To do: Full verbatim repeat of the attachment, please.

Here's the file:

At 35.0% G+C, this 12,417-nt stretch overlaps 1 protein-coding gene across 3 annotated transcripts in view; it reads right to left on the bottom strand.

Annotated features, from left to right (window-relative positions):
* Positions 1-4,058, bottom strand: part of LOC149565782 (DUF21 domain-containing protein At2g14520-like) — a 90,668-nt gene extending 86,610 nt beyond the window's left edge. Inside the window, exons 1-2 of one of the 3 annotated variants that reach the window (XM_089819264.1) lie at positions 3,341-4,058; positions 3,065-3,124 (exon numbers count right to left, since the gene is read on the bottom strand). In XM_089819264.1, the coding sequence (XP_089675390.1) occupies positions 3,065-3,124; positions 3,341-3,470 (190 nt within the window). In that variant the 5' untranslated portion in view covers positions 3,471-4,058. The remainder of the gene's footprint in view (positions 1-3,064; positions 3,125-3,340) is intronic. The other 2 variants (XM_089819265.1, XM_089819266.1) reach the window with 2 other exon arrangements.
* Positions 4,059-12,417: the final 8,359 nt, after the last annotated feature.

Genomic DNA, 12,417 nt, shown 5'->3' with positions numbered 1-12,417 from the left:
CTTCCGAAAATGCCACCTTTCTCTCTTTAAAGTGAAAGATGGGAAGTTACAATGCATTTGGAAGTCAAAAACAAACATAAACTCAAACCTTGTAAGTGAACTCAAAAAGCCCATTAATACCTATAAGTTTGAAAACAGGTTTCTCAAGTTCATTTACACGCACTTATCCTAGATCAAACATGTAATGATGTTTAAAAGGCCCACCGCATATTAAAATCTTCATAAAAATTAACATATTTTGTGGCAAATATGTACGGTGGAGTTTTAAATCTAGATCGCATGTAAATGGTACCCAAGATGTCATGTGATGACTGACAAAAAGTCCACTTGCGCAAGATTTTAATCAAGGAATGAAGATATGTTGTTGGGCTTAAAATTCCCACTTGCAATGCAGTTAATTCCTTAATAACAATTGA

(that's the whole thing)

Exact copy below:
At 35.0% G+C, this 12,417-nt stretch overlaps 1 protein-coding gene across 3 annotated transcripts in view; it reads right to left on the bottom strand.

Annotated features, from left to right (window-relative positions):
* Positions 1-4,058, bottom strand: part of LOC149565782 (DUF21 domain-containing protein At2g14520-like) — a 90,668-nt gene extending 86,610 nt beyond the window's left edge. Inside the window, exons 1-2 of one of the 3 annotated variants that reach the window (XM_089819264.1) lie at positions 3,341-4,058; positions 3,065-3,124 (exon numbers count right to left, since the gene is read on the bottom strand). In XM_089819264.1, the coding sequence (XP_089675390.1) occupies positions 3,065-3,124; positions 3,341-3,470 (190 nt within the window). In that variant the 5' untranslated portion in view covers positions 3,471-4,058. The remainder of the gene's footprint in view (positions 1-3,064; positions 3,125-3,340) is intronic. The other 2 variants (XM_089819265.1, XM_089819266.1) reach the window with 2 other exon arrangements.
* Positions 4,059-12,417: the final 8,359 nt, after the last annotated feature.

Genomic DNA, 12,417 nt, shown 5'->3' with positions numbered 1-12,417 from the left:
CTTCCGAAAATGCCACCTTTCTCTCTTTAAAGTGAAAGATGGGAAGTTACAATGCATTTGGAAGTCAAAAACAAACATAAACTCAAACCTTGTAAGTGAACTCAAAAAGCCCATTAATACCTATAAGTTTGAAAACAGGTTTCTCAAGTTCATTTACACGCACTTATCCTAGATCAAACATGTAATGATGTTTAAAAGGCCCACCGCATATTAAAATCTTCATAAAAATTAACATATTTTGTGGCAAATATGTACGGTGGAGTTTTAAATCTAGATCGCATGTAAATGGTACCCAAGATGTCATGTGATGACTGACAAAAAGTCCACTTGCGCAAGATTTTAATCAAGGAATGAAGATATGTTGTTGGGCTTAAAATTCCCACTTGCAATGCAGTTAATTCCTTAATAACAATTGA